The United States says it is "outraged" by a veto by Russia and China of a draft UN Security Council resolution condemning Syria over its crackdown on antigovernment protesters.
Nine countries backed the resolution in the 15-member council, while four more abstained -- India, South Africa, Brazil, and Lebanon -- during the vote late on October 4.
But the text drafted by France with the cooperation of Britain, Germany, and Portugal was defeated because of the vetoes from two five permanent members in the council -- Russia and China.
The European-drafted resolution had been watered down to try to avoid the vetoes, referring to "targeted measures" instead of sanctions against Damascus if the clampdown in Syria continued.
After the vote, the U.S. ambassador to the UN, Susan Rice, expressed Washington's anger.
"The United States is outraged that this council has utterly failed to address an urgent moral challenge and a growing threat to regional peace and security," Rice said. "Several [Security Council] members have sought for weeks to weaken and strip bare any text that would have defended the lives of innocent civilians from [Syrian President Bashar al-Assad]'s brutality."
As Syria's envoy to the UN, Bashar Jaafari, spoke after the vote, Rice and Britain's UN Ambassador, Mark Lyall Grant, walked out of the Security Council in protest.
The UN estimates that more than 2,700 people have been killed across Syria since the crackdown began in March.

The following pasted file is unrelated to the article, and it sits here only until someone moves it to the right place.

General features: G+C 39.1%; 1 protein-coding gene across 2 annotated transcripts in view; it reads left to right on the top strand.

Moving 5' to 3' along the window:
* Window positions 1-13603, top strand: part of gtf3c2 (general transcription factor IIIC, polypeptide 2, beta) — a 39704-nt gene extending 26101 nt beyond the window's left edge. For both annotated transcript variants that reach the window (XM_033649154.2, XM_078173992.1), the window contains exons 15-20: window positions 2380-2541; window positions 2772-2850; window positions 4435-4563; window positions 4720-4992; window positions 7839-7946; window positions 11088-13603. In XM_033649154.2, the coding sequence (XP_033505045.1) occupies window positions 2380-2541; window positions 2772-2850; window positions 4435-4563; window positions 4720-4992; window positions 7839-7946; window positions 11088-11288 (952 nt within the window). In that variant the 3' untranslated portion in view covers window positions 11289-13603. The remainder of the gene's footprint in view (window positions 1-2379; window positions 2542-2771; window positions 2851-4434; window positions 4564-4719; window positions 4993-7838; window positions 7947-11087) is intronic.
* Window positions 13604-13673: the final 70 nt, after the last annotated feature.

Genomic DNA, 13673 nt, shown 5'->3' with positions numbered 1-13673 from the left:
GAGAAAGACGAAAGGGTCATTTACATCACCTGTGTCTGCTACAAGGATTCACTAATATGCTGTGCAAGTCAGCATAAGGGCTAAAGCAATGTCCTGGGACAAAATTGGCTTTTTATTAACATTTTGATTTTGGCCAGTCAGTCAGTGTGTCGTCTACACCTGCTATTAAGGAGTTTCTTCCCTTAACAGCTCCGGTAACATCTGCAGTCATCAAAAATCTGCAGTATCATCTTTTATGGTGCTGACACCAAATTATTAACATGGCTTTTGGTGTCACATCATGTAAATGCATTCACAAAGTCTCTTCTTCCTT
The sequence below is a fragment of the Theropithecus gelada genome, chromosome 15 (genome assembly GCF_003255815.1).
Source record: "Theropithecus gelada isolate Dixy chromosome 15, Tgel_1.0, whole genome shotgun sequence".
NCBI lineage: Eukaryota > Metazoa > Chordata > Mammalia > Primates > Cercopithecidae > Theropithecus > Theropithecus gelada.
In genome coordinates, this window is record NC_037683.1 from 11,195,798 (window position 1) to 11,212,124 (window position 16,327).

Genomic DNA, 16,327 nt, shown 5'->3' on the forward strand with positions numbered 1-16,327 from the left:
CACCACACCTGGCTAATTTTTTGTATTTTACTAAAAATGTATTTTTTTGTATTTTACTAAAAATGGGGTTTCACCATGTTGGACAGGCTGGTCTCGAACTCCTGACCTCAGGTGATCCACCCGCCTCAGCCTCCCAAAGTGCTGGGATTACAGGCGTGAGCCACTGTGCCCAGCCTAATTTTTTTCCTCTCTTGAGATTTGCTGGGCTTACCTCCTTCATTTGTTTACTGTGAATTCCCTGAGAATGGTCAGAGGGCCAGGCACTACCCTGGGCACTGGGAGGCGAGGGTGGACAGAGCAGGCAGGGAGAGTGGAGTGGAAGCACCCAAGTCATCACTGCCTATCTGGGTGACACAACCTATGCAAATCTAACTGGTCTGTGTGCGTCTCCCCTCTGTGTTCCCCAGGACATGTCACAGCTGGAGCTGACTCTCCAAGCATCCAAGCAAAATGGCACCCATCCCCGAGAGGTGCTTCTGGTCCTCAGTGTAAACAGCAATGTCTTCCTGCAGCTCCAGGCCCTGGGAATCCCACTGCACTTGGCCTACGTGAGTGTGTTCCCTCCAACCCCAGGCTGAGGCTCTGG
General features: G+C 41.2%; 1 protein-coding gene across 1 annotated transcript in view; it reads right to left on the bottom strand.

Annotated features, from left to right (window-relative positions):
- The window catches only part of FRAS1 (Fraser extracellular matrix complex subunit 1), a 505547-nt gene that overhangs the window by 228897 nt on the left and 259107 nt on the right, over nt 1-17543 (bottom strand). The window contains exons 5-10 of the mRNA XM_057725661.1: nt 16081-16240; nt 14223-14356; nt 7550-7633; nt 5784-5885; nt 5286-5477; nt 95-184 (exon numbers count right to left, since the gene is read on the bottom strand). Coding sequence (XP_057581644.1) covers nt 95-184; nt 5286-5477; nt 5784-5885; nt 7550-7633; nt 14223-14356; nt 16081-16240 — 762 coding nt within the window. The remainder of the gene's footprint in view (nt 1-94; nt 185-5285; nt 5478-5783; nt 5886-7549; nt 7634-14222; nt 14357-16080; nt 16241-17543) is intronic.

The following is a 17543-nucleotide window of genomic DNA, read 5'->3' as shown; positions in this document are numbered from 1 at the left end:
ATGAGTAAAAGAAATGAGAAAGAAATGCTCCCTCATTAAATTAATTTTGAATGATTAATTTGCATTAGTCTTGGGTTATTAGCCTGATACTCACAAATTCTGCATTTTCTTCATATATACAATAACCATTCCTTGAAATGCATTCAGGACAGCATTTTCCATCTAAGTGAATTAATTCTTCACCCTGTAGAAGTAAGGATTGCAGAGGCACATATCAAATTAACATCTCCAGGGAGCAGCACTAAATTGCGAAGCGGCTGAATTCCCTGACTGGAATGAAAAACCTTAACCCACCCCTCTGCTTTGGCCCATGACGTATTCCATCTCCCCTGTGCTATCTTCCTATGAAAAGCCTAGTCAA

Assad's government says it is in the process of introducing reforms and it blames the unrest on armed gangs.
'Philosophy Of Confrontation'
Russian UN Ambassador Vitaly Churkin said the threat of an ultimatum of sanctions against the Syrian authorities was "unacceptable."
"Today's refused draft was based on a very different philosophy -- the philosophy of confrontation," Churkin said. "We cannot agree with this unilateral accusatory bent against Damascus. We believe it unacceptable, the threat of an ultimatum of sanctions against the Syrian authorities. This approach is against the principle of a peaceful settlement of a crisis on the basis of a full Syrian national dialogue."
Moscow had earlier said the draft contained no provision against outside military intervention.
China's UN ambassador, Li Baodong, said Beijing opposed the idea of "interference in [Syria's] internal affairs," adding that sanction or threat of sanction "may further complicate the situation."
Moscow and Beijing have said a resolution authorizing the use of force to protect civilians had been misused by NATO to bring down Muammar Qaddafi's regime in Libya.
Assad Critics 'Not Giving Up'
U.S. Ambassador Rice denounced the suggestion that the draft resolution was a trick and called such criticism a "cheap ruse."
"Others claim that strong Security Council action on Syria would merely be a pretext for military intervention," Rice said. "Let there be no doubt, this is not about military intervention. This is not about Libya. That is a cheap ruse by those that would rather sell arms to the Syrian regime than stand with the Syrian people."
France's UN ambassador, Gerard Araud, said the veto showed "disdain for the legitimate interests that have been fought for in Syria" since the protests in the country began.
"We do hope that al-Assad is not going to take this result as a carte blanche to escalate the violence against the demonstrators," Araud said. "This veto is not the end of the road. We are going to remain here and we will come back to the council if we consider that there is new stage of violence, we are not giving up."
Britain's UN Ambassador Lyall Grant said the veto "will be a great disappointment to the people of Syria and the wider region that some members of this council could not show their support for their struggle for basic human rights."
It was the first double veto by Russia and China since 2008, when they vetoed proposed sanctions against Zimbabwe.
compiled from agency reports